Far-Away False Christians

By David Servant

Paul’s description of his many hardships in 2 Corinthians 11:23-27 includes a list of eight “dangers” that he faced because of his “frequent journeys”:

I have been on frequent journeys, in dangers from rivers, dangers from robbers, dangers from my countrymen, dangers from the Gentiles, dangers in the city, dangers in the wilderness, dangers on the sea, dangers among false brethren (2 Cor. 11:26).

It is easy to see how the first seven—swelling rivers, ambushing robbers, stormy seas, foreign cities, remote wildernesses, and hostile Jews and Gentiles—could be dangers related to Paul’s frequent travels. The eighth one he lists, however—”false brethren”—is not so obvious regarding how it is related to his frequent journeys.

It leads me to think that during his journeys, Paul encountered strangers who professed to be Christians—in order to gain his trust and take advantage of him in some way. If that was the case, it teaches us a very valuable lesson: When you live among people and interact with them every day, their true character is much more difficult to hide than when you encounter a stranger who professes to be a Christian and whose everyday behavior is hidden from you.

There are hordes of such people on Facebook. I receive friend requests from them all the time. They are professional criminals who prey on gullible Christians. They have false Facebook identities. They post photos of their non-existent ministries, orphanages and churches in far-away countries. They post Bible verses. Their entire goal is to enrich themselves at the expense of good-hearted people.

Having worked in international Christian ministry for more than four decades and having traveled in at least 80 nations, I would venture to guess that, every year, tens of millions, and perhaps hundreds of millions of dollars, is acquired every year by false Christians who prey on real Christians.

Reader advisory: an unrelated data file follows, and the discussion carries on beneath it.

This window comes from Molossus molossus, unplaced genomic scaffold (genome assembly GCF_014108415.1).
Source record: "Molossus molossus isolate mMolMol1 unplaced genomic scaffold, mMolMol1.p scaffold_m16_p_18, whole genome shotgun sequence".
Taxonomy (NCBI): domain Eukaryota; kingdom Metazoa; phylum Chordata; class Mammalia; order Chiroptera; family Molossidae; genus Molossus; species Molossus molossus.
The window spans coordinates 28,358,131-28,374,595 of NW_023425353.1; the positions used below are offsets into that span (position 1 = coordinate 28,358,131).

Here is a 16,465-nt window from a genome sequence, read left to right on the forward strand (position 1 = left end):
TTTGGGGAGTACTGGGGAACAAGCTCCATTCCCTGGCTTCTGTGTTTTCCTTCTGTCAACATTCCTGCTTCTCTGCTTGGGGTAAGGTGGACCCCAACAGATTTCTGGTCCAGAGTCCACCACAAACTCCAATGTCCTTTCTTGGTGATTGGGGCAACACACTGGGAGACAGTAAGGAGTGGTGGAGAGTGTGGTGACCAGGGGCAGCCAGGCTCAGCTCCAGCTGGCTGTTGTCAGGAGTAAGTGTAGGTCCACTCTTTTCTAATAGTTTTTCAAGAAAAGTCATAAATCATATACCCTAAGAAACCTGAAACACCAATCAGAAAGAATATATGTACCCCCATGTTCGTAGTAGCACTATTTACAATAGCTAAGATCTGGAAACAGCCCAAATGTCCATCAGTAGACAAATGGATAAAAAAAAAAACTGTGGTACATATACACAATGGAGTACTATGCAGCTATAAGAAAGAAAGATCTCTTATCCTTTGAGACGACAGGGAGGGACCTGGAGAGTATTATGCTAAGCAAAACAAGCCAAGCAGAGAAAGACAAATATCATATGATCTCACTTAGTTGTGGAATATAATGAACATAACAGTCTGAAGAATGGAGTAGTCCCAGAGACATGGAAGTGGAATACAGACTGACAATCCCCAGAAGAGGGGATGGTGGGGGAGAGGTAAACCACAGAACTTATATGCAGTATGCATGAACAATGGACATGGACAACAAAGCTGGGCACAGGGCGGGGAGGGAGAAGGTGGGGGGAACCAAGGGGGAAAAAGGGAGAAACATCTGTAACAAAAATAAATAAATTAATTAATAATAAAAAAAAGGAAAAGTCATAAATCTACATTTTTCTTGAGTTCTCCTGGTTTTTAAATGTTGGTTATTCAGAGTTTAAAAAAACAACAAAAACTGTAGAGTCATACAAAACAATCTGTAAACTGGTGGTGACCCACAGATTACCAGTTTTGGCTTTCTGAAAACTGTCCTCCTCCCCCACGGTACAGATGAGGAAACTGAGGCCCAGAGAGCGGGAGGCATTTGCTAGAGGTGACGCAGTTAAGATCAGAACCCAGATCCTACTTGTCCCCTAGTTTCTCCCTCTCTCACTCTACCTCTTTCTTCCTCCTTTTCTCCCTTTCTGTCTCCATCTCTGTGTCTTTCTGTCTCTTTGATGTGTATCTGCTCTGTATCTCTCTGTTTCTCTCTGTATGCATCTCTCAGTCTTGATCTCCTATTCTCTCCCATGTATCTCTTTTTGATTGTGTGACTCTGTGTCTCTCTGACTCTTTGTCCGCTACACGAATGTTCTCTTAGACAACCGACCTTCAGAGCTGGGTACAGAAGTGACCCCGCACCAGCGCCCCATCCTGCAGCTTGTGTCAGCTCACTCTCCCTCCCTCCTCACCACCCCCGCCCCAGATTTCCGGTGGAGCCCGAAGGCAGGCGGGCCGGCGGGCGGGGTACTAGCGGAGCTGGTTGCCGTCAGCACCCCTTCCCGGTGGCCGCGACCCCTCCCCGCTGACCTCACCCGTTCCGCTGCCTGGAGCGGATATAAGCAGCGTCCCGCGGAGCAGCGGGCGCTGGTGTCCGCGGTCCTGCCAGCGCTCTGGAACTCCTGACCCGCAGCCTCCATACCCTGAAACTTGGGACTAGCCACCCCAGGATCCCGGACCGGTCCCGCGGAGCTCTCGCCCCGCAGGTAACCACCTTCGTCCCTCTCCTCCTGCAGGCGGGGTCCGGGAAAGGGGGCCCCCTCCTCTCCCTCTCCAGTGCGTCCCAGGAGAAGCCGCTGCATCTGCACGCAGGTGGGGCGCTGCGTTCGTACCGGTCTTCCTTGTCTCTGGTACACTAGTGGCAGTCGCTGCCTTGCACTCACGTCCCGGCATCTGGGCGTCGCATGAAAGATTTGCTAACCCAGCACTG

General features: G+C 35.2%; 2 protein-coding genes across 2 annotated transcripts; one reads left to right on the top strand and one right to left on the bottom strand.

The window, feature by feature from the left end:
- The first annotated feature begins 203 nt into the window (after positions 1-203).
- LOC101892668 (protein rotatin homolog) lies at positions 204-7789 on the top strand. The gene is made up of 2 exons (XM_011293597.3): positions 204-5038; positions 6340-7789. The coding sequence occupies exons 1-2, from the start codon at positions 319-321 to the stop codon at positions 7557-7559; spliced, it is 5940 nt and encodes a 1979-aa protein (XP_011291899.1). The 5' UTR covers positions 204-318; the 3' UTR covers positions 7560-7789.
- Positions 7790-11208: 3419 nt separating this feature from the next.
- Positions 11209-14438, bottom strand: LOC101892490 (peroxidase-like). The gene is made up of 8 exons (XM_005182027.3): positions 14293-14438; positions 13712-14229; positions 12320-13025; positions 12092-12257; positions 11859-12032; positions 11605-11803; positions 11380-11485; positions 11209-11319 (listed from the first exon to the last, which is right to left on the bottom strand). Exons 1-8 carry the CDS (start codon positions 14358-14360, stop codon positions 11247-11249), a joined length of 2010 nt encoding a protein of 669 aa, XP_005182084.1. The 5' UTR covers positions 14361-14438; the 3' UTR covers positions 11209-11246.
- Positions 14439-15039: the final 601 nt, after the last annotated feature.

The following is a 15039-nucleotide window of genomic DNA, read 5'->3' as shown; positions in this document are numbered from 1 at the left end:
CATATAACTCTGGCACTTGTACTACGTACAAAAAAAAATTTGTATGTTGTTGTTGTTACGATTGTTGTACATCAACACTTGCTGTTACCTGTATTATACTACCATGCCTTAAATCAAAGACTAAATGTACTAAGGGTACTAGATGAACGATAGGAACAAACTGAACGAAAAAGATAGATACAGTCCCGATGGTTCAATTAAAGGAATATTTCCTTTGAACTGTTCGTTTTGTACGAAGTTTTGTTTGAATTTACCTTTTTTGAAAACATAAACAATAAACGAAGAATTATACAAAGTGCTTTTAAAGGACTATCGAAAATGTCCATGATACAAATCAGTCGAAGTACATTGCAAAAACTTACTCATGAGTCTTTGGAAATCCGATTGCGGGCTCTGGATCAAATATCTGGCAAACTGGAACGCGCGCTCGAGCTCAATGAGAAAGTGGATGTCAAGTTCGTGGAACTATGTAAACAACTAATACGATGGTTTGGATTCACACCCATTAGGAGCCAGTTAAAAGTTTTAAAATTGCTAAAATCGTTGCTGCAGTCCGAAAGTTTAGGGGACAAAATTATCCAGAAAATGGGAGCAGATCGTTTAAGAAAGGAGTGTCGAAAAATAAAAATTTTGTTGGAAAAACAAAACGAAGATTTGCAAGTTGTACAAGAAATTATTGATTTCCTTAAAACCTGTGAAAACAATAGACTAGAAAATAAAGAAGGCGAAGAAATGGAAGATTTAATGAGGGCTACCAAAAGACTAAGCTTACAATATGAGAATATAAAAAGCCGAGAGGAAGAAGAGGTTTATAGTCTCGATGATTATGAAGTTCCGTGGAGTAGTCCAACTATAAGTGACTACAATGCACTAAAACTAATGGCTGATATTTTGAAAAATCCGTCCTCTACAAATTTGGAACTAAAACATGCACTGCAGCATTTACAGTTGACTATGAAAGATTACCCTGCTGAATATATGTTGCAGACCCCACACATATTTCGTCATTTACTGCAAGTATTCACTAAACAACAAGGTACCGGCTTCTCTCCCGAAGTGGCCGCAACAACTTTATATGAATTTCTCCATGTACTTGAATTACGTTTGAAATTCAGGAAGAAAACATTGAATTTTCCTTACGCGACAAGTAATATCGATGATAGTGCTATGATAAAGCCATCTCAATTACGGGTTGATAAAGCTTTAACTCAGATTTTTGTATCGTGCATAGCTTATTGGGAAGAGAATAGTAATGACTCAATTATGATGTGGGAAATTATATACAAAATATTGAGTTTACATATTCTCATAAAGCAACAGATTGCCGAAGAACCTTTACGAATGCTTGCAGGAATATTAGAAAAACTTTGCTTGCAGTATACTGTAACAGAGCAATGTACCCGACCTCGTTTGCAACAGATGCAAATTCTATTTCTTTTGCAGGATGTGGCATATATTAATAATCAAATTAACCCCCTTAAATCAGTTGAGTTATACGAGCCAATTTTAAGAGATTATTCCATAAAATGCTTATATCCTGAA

Some of those false Christians send out monthly newsletters. If you ask them for receipts for expenses for which you sent them money, they can provide them for you, because they can easily purchase any kind of receipt they need for anything. (In the developing world, you can walk into any hospital and for less than a dollar, obtain a receipt for any surgery or medical procedure.)

They can show you the papers that “prove” that their ministry is registered and approved by the federal government of their nation. They can produce photos of “the poor people whom you are helping.” They can produce hand-written testimonials of the many people who are being blessed by your books they’ve “printed and distributed” for you or from the people who have been listening to the radio broadcasts they are allegedly facilitating of your recorded sermons. I could write a small book on the rip-offs I’ve experienced or heard of over the years.

The fact is, unless you are interacting with people every day, you have no idea about their true character or what they are actually doing every day. Even if you visit them on a “short-term mission trip,” you can easily be set up. I have visited “orphanages” in both Pakistan and Kenya that didn’t exist the day before I visited them. One was run by a bona-fide pastor with a church and congregation (who died not long after, by the way).

The moral? Don’t send money to people whom you don’t know. If you want to help the overseas poor, do it through a reputable Western missionary who hopefully will not be tempted to steal the relatively-small amount you send, and who is living “on the ground” among the poor whom you want to help. Even then, every experienced missionary can tell you tales of being taken advantage of by “false brethren.” I know of major Christian ministries that have worked in developing countries for years that eventually discovered that they had been ripped off of millions of dollars by people whom they trusted who turned out to be “false brethren.”

But will not the Holy Spirit warn us of false brethren? Yes, but not usually through an audible voice, but by the inward witness, which may explain why so many of us have been taken advantage of by selfish and designing people. And the fact remains that Paul, a man full of the Holy Spirit, labeled “false brethren” as a “danger.” If Paul had a perfect record of never missing the Spirit’s subtle warnings, it would seem “false brethren” would not have presented any danger to him.

In any case, God doesn’t just want us to use our hearts, but also our heads. Remember, “The Lord thy God hath given thee a brain”! If you can’t say “Amen!” say “Oh me!”